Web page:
I’m over halfway through the free supernatural mystery I’ve been writing for my webpage. I was flying through pages until this week. And then everything slowed to a snail’s pace. Part of it was because of interruptions. Now, mind you, I usually welcome these. If left to my own devises, I’m all too happy to plop my fanny in my writing chair and only come up for air to eat lunch (my husband usually puts that together from leftovers or he makes sandwiches–he’s amazingly good at those) or when I glance at the clock and I have to hustle to make supper. (He expects something solid for that, and he’s a bit picky). That’s why I make out menus for meals. BUT, this week, I got stopped a lot more often that. I don’t know if it was because of the bitter cold weather or because we were going to change months, but I had one phone call after another. I AM NOT COMPLAINING, because I remind myself All The Time that I love it when my kids or grandkids still think of us and give us a call.
Add to that, I added a chapter to my story where the demon enforcer and his deputized witch drive to a nearby Druid community to search for the plant, wood betony. Now, when I started this book, I never realized that I’d need to come up with some plausible plants to make magical pouches and protection potions. Silly me. But when I thought of that as a fun plot twist, the question became–what in the heck would you dry to grind for a spell like that? My old, falling apart book, COUNTRY SCRAPBOOK–All About Country Lore and Life, by Jerry Mack Johnson–came to the rescue. I had no desire to find out if there actually WAS such a spell. My witches are fantacized, but I wanted the ingredients to sound FEASIBLE, so I spent more than a little time reading that the ancients believed that wood betony protected journeymen by night from all harm, including witchcraft. People gathered its leaves and flowers to brew tea to help heal ulcers and wounds, too, among other things. Yellow gentian rendered poisons ineffectual. A few seeds of fennel placed in keyholes kept ghosts at bay. You get the idea…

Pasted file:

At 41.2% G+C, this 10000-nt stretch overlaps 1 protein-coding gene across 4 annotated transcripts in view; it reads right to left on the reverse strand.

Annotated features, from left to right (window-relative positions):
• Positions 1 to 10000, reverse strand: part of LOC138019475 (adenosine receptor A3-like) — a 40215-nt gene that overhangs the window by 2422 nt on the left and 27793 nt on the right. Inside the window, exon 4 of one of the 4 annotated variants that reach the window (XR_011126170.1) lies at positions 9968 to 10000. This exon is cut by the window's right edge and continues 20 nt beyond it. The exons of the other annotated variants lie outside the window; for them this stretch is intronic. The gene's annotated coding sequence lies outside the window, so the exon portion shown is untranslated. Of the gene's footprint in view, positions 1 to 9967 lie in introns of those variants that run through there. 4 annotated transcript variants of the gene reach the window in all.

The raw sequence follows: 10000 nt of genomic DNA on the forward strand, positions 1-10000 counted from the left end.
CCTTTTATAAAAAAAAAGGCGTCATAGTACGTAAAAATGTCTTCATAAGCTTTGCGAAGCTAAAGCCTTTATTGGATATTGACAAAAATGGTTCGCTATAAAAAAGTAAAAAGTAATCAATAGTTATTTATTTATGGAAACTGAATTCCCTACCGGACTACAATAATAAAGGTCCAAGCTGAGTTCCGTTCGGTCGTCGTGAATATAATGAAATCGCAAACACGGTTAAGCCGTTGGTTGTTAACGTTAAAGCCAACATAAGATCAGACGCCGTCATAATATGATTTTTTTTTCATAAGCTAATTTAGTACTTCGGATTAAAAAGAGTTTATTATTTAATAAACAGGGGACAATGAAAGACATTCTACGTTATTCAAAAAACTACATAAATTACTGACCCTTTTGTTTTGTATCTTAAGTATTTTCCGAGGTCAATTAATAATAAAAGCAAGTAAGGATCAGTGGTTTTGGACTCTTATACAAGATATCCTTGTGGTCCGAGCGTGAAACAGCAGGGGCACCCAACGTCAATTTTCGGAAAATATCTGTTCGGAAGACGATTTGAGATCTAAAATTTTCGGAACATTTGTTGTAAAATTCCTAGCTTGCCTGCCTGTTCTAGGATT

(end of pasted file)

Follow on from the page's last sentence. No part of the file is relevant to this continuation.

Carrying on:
By the time I came up with a recipe to put in a fabric pouch to wear around your neck, I was pretty happy with myself. And then I wrote that witches wouldn’t grow wood betony in a witch garden, because it might bring them harm, but SOMEONE had used it…on purpose…and Hester and Raven decided that person might have gotten it from the Druids who live close by. Another fun idea. Except…I had no idea how I wanted to distinguish a Druid’s magic from a witch’s, and I wanted their settlement to be different, too. Which meant…more research.
And boy, I’m glad I took the time. Because Druids weren’t even close to the brown robed priests TV often show them as. Did you know it took twenty years for someone to train to be a Druid? That most knew three languages–Latin, Greek, and Etruscan. And that they were so respected for their wisdom and honesty, other countries hired them to be judges and lawyers in important cases? Or that women could be judges and lawyers, too? I sure didn’t. I’m still no expert on Druids, but I found the right flavor for my Druid community and hopefully, it gives the right impression.
Anyway, between fun phone calls and looking for answers for ideas to make my story more believable–even though it’s fantasy–I spent a lot of time at my writing desk NOT writing. But it’s all part of getting words on paper, isn’t it? I’m back to pounding away on keys now, and I’m making progress again.
For your week, I wish you Happy Writing! Or whatever makes your story better.